Like many health-boosting nutrients, probiotics don't function in isolation. They require food, or “prebiotics” — including oligosaccharides and inulin (forms of soluble fiber found in some grains, fruits, and vegetables) and phenols (antioxidant compounds also found in plant foods). Eating more of the following prebiotic-rich foods can help support your probiotic numbers.
|Herbs, fresh||Whole wheat|
“Taking probiotic supplements is like taking out an insurance policy — it protects you during the tough times,” Huffnagle says. To get the most mileage out of your supplement, Huffnagle suggests opening the pill casing and sprinkling the contents into a beverage or onto food so that the flora are introduced to your mouth and esophagus — important links in the digestive chain — as well as your stomach and intestines. Just be sure the food isn't scorching hot — anything above warm may kill the microbes.
“Giving kids probiotic supplements helps set up their gut and immune health for life,” Lispki says. “It also counteracts the many rounds of antibiotics our kids are exposed to these days.” Here's her advice for babies up to a year old: Make a paste of Bifidobacteria infantis — typically the only probiotic babies are exposed to until they consume a wider variety of solid foods — and place it on their tongues. If you are breastfeeding, you can also simply take one or two capsules of the supplement yourself. For kids ages 1 to 4, try a supplement that contains Bifidobacteria infantis and Lactobacillus acidophilus, another common type of probiotic. “You can sprinkle it on their food,” Lipski suggests. Once kids reach age 4, they can take the same supplement you do.
Note: If you or your child begin taking supplements and experience an up-tick in digestive upset, it's likely a result of the bad bacteria dying off and releasing their toxins. Instead of stopping supplements altogether, Huffnagle recommends decreasing your dose and then gradually increasing it over time. “There's no evidence that you can overdo it,” he says.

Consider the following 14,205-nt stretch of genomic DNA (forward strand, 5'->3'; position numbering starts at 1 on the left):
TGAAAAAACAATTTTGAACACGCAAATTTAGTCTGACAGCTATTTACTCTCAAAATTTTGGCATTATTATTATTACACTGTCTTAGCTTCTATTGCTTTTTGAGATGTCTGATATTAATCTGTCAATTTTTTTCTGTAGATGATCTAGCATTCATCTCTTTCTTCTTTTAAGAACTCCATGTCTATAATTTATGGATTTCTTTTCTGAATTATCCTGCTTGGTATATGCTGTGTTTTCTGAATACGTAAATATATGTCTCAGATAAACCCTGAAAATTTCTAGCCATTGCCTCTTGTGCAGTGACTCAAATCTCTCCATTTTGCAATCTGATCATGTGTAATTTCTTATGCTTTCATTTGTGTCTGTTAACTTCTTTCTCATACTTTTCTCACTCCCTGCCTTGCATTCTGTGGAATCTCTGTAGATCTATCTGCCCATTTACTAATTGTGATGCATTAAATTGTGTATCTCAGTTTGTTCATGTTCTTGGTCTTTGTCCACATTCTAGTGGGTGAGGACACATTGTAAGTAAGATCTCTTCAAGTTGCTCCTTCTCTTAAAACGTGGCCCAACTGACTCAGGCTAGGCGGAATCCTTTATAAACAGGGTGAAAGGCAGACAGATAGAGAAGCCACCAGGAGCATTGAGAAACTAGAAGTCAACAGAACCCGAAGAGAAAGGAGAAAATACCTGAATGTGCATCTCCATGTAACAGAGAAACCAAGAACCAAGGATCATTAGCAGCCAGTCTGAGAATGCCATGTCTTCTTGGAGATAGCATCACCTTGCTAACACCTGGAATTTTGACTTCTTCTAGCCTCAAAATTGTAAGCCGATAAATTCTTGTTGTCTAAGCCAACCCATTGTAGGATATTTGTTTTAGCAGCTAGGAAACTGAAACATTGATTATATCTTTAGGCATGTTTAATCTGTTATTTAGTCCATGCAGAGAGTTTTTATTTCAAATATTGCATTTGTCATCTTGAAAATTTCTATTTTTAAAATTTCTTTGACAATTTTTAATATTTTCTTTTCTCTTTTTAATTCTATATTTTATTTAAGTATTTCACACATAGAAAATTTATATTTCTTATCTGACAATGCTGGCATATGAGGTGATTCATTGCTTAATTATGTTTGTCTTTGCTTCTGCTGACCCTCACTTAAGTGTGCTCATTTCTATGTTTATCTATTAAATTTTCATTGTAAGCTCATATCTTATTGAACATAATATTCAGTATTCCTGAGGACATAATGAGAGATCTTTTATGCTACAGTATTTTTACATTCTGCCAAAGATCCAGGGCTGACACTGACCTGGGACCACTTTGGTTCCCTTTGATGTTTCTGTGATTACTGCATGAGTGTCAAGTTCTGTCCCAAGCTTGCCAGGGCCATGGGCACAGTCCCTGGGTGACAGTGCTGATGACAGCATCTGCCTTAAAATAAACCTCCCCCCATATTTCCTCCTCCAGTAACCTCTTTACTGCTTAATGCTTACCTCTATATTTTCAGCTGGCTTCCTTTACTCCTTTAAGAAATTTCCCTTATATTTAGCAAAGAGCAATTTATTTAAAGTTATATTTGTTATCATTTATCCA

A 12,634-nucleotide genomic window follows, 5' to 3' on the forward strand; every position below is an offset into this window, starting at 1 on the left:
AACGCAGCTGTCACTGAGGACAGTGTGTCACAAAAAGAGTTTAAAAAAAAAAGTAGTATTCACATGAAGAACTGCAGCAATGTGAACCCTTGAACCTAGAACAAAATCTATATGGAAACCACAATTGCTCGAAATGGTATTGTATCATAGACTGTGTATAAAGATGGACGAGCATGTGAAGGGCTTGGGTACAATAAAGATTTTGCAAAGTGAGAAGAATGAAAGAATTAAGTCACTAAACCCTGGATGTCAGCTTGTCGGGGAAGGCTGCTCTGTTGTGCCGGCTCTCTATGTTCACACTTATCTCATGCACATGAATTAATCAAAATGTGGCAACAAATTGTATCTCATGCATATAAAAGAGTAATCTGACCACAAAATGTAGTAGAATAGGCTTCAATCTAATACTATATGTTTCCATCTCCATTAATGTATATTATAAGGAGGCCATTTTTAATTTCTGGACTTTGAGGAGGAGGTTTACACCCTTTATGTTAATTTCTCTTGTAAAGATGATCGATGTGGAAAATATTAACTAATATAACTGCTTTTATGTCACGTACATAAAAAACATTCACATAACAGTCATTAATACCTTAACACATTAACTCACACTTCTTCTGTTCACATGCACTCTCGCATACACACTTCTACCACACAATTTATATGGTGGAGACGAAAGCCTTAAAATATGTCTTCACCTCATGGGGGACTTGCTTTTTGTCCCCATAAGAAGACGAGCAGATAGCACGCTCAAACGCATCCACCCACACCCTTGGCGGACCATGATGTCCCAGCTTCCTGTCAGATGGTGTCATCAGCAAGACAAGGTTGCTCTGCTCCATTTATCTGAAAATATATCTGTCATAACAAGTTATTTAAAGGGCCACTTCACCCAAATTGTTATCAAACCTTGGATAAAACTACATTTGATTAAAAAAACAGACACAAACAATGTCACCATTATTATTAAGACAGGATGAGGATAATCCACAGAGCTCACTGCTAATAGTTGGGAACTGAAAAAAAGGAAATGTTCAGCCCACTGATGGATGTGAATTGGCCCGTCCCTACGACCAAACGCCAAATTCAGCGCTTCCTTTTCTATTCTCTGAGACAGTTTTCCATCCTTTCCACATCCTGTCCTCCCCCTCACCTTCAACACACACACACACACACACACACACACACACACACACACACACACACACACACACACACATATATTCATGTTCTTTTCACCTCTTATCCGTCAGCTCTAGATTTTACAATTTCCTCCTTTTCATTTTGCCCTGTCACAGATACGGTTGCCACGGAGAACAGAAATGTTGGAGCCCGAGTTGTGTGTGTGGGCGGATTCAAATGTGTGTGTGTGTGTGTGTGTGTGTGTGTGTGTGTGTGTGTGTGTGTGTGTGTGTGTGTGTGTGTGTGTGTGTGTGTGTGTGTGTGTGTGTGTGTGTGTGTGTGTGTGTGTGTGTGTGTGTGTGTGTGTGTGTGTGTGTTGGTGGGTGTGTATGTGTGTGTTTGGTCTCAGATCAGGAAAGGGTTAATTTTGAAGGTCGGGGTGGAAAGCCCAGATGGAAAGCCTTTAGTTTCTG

Kate Hanley is a Brooklyn-based writer and the founder of www.msmindbody.com. She eats more yogurt, pickles, and kimchi since writing this article.
Some manufacturers do a better job of delivering viable microbes (identified on the label as CFU, short for colony-forming units) than others. Gary Huffnagle, PhD, a professor at the University of Michigan Medical Center, recommends Align, Culturelle, Florastor, Jarrow, and Theralac.
Freeze-drying, which removes all water from the microbes, makes them more likely to survive in pill form. When you take the supplement, the fluid in your digestive tract reanimates the bacteria.
Although some high-quality supplements don't require refrigeration, most do. Lower temperatures increase the length of time microbes can survive.
Look for a supplement that contains different species of bacteria, such as Lactobacillus and Bifidobacteria. “You want a variety in your probiotics just as you want variety in your diet,” says nutritionist Elizabeth Lipski, PhD, CCN, author of Digestive Wellness (McGraw-Hill, 1995). And look for a different formulation the next time you shop for supplements. “I generally have people take one supplement for a while and then switch so they get exposed to a wide range of benefits.”
Because probiotics need food as soon as they reanimate, a supplement that contains a prebiotic, such as inulin, can improve the flora's chances of surviving in your digestive system.
“For the average, healthy person, a dose between 5-10 billion microorganisms is protective and preventive, even if you take the supplements only a few times a week. If you've been on antibiotics or are recovering from illness, aim for 30 billion,” Huffnagle recommends. Look for supplements that clearly state each dose's CFU. Avoid those that list ingredients only by weight.
Because probiotics contain live microbes, they won't remain viable forever. Make sure to purchase in quantities that will enable you to finish the supplements before the expiration date.